The #1 Enemy When Open-Carrying Cargo: Moving Air

The #1 Enemy When Open-Carrying Cargo: Moving Air


I’m willing to bet you have at least some experience with open-carrying cargo. Maybe you’ve had the pleasure of strapping a mattress to the roof of your sedan after buying a used bed at a garage sale. Or perhaps you’ve carried a canoe in the back of a pickup truck. Either way, do you know the #1 enemy when open-carrying cargo?

That enemy is moving air. It is capable of picking up the heaviest loads and sending them flying. Strangely, my own experience tells me people do not think much about moving air when loading open vehicles like trailers and pickup trucks. It never dawns on them that the way they are packing just invites the enemy to do its dirty work.

The Mattress on a Car

An easy illustration of the moving air problem is attempting to carry a mattress on the top of a car. We have all seen it. Maybe you have done it. You threw a mattress up top, tied it down with one rope running front-to-back and a second running side-to-side. Then you confidently declared, “It will be fine. It’s just a short ride.”

Such an arrangement is almost guaranteed to be unsafe. While a car is at rest, two pieces of flimsy rope are more than enough to keep a mattress in place. A moving car creates an entirely different scenario. As a car moves down the road, moving air hits the mattress and picks it up like a sail. If it is not properly secured, even the cousin coefficient – multiple hands sticking out the windows to hold the mattress down – will not help.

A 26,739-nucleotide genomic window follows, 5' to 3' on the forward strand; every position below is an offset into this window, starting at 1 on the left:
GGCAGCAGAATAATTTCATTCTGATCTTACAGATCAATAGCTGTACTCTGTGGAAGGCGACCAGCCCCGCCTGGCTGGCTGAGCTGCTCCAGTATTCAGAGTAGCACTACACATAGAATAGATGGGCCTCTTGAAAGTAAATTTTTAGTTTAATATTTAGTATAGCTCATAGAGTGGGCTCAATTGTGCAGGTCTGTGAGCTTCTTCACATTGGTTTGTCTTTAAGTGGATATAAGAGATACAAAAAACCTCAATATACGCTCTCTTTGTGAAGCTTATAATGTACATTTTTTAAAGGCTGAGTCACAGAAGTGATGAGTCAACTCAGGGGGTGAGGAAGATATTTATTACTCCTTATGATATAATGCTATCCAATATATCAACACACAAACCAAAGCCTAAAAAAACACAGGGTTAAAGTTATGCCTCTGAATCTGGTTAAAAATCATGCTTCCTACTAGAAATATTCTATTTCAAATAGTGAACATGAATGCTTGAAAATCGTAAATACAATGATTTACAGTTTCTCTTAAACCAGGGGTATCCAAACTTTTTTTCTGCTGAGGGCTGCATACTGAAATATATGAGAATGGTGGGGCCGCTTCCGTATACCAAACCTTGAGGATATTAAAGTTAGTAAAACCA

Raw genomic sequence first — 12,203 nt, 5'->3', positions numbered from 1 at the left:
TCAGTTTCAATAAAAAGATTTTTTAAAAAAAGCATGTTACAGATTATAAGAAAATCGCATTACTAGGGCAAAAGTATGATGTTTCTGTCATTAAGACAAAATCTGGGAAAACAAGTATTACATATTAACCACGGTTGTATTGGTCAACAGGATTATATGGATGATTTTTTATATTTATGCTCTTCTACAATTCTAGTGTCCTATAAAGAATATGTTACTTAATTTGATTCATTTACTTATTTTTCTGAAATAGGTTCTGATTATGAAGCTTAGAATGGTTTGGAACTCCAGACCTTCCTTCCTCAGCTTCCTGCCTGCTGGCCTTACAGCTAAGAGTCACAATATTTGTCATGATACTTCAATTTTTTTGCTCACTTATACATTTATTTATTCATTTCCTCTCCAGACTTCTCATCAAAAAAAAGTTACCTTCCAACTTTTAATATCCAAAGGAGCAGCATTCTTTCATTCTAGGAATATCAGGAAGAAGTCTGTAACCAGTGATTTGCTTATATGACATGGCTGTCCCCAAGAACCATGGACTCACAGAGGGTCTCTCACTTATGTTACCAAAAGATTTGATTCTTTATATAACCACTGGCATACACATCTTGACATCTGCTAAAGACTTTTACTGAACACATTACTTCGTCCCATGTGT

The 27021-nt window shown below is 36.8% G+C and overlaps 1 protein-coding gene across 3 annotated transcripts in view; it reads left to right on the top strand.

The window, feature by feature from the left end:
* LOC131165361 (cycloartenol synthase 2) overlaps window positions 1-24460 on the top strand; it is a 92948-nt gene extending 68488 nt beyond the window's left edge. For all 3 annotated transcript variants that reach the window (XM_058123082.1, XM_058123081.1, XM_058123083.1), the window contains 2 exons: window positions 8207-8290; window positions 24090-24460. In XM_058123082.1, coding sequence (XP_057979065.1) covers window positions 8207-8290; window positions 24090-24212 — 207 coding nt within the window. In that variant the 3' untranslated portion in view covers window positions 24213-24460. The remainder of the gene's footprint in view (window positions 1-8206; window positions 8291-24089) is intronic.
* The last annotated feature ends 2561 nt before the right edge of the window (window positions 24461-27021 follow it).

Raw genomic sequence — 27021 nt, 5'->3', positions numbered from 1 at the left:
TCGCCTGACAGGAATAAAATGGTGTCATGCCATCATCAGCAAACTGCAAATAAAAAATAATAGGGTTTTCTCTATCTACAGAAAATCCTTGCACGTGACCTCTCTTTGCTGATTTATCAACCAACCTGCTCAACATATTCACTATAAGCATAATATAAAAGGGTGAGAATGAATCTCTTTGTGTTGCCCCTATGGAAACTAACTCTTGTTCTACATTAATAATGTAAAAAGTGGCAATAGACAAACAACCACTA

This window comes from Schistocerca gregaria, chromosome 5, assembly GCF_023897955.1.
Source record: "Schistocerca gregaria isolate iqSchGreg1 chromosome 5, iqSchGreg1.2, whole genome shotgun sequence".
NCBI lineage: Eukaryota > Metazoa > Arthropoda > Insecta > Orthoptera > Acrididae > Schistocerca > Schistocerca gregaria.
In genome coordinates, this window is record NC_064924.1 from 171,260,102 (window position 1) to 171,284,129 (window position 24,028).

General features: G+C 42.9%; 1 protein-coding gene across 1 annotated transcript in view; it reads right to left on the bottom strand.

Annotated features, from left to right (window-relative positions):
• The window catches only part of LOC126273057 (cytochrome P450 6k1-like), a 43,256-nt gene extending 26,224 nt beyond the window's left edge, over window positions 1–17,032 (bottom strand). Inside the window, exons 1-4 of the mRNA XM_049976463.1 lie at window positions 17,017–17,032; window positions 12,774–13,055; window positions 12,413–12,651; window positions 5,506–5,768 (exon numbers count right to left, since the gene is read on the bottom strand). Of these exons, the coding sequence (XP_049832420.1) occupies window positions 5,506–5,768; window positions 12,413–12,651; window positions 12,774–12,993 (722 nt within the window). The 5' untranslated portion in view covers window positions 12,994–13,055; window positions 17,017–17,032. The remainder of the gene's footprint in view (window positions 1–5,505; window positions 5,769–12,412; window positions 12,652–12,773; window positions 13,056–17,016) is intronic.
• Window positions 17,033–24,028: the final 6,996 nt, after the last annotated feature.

The Canoe in a Pickup Truck

Carrying a mattress on top of a sedan offers a pretty good illustration of why moving air is a problem for open-carrying cargo. Less obvious is a scenario involving something like a canoe and a pickup truck.

Just like moving air can pick a mattress up like a sail, it can do the same thing with a canoe. That’s why, if the canoe is longer than the bed of the truck, you don’t lean one end of the canoe against the truck’s cab. Instead, you either let the canoe hang off the back of the tailgate or you get a truck bed extender.

I have witnessed people carrying canoes with one end resting on top of the cab. I have also seen some of those canoes take flight because their owners didn’t feel it necessary to tie them down. It doesn’t take much. A little moving air will send an improperly secured canoe flying.

Tie-Downs and Anchor Points

The good news in all of this is that moving air does not have to win the battle. It may be the #1 enemy when open-carrying cargo, but it is an enemy that can be tamed with enough tie-downs and anchor points.

Typical tie-downs include ropes, cam straps, and ratchet straps. I prefer Rollercam cam straps because they are simple to use and don’t require a ton of force to secure things tightly. Incidentally, I would never use bungee cords or rubber ropes. They are too unreliable and do not offer enough holding power.

The key to conquering moving air is applying enough tie-down straps affixed to solid anchor points. Here is my rule of thumb: you can never have too many tie-downs. I would rather over secure then under secure.

If you have any plans to open-carry cargo, remember that your #1 enemy is moving air. Do not underestimate its ability to pick up your cargo and send it flying through the sky like Peter Pan over London

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